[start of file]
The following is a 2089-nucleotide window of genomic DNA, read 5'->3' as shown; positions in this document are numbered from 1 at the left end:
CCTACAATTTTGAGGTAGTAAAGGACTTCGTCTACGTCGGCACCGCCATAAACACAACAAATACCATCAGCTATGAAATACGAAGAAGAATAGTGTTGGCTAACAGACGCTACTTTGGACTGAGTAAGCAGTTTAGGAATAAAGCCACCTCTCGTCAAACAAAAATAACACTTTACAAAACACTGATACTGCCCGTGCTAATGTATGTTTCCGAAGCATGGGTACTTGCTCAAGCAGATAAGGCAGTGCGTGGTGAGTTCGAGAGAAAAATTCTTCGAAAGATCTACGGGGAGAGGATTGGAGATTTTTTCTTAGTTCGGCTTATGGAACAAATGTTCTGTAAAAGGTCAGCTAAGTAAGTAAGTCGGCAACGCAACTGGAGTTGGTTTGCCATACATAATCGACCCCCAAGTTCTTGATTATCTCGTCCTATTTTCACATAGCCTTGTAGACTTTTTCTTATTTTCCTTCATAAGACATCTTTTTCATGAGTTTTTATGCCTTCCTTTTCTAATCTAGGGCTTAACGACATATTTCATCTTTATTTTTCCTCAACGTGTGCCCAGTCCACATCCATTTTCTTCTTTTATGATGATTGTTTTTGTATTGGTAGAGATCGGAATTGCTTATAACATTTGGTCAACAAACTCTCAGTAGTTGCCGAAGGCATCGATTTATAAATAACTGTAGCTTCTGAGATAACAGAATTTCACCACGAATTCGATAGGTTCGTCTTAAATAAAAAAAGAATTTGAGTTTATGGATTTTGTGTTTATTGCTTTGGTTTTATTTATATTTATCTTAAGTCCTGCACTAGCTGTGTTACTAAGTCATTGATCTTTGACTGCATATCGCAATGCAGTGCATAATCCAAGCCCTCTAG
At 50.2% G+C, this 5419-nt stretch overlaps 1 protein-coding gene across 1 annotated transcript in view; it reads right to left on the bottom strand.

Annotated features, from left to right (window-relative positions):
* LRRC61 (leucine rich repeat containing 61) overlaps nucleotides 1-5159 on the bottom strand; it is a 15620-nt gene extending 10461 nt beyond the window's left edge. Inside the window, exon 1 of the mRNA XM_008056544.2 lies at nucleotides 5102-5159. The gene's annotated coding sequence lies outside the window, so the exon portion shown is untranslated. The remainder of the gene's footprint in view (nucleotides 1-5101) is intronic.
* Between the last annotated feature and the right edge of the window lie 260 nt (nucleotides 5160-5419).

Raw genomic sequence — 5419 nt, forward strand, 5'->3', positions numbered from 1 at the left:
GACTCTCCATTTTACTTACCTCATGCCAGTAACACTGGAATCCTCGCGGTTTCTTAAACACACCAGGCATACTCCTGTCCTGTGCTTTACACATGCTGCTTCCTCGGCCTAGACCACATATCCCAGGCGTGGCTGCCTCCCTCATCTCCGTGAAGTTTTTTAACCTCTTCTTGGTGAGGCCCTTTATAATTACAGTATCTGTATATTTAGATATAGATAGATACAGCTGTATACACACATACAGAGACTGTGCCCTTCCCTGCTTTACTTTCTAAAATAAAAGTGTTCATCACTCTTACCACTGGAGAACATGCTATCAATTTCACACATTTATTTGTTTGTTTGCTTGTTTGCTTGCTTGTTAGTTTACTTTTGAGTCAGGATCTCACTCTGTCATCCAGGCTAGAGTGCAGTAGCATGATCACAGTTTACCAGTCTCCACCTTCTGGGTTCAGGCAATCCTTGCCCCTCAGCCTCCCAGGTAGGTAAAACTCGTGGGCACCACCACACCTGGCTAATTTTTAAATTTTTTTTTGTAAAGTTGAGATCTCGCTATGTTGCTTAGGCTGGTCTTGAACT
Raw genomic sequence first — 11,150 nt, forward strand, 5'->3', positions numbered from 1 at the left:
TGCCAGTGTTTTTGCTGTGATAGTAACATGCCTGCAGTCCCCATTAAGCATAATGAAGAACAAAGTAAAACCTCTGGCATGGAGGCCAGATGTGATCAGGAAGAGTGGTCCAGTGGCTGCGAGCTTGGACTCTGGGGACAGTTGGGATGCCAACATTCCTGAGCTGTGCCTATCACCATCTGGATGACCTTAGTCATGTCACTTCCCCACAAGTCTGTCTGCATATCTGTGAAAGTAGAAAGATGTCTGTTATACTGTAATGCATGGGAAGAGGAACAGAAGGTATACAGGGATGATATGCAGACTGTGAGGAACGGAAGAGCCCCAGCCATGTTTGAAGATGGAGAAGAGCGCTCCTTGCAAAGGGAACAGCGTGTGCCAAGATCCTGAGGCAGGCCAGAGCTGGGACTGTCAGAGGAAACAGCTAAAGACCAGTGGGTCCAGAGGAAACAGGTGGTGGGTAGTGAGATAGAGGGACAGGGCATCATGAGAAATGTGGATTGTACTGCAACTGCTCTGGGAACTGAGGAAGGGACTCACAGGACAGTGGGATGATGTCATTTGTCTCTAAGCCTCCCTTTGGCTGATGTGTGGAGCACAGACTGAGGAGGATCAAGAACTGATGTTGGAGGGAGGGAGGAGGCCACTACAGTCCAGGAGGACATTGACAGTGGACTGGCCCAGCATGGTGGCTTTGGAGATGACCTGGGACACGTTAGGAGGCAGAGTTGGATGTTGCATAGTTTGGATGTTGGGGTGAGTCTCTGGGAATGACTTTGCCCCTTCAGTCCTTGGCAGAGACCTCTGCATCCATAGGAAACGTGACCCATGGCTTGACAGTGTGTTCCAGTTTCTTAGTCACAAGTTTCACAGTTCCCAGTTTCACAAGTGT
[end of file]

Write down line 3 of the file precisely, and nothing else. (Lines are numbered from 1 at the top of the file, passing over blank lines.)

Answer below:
At 50.2% G+C, this 5419-nt stretch overlaps 1 protein-coding gene across 1 annotated transcript in view; it reads right to left on the bottom strand.